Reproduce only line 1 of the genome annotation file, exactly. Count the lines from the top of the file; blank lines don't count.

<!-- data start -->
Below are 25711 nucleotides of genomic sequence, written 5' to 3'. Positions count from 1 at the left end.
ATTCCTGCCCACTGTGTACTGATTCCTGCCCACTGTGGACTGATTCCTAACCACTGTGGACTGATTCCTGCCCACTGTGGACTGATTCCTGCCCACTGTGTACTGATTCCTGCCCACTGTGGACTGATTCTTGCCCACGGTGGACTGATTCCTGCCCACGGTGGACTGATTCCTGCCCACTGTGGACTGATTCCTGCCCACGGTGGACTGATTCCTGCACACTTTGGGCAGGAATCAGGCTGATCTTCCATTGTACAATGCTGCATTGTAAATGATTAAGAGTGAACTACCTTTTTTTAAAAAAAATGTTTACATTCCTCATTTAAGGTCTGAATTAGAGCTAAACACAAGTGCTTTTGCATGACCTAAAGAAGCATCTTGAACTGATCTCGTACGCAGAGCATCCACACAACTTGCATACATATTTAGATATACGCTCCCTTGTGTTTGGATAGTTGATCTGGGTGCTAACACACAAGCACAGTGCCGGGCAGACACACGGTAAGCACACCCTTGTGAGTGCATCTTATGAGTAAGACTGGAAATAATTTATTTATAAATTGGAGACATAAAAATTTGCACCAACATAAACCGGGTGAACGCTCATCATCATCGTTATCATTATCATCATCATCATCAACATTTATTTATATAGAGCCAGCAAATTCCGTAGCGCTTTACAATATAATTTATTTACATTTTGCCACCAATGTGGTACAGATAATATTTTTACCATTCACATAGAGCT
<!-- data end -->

Below are 25711 nucleotides of genomic sequence, written 5' to 3'. Positions count from 1 at the left end.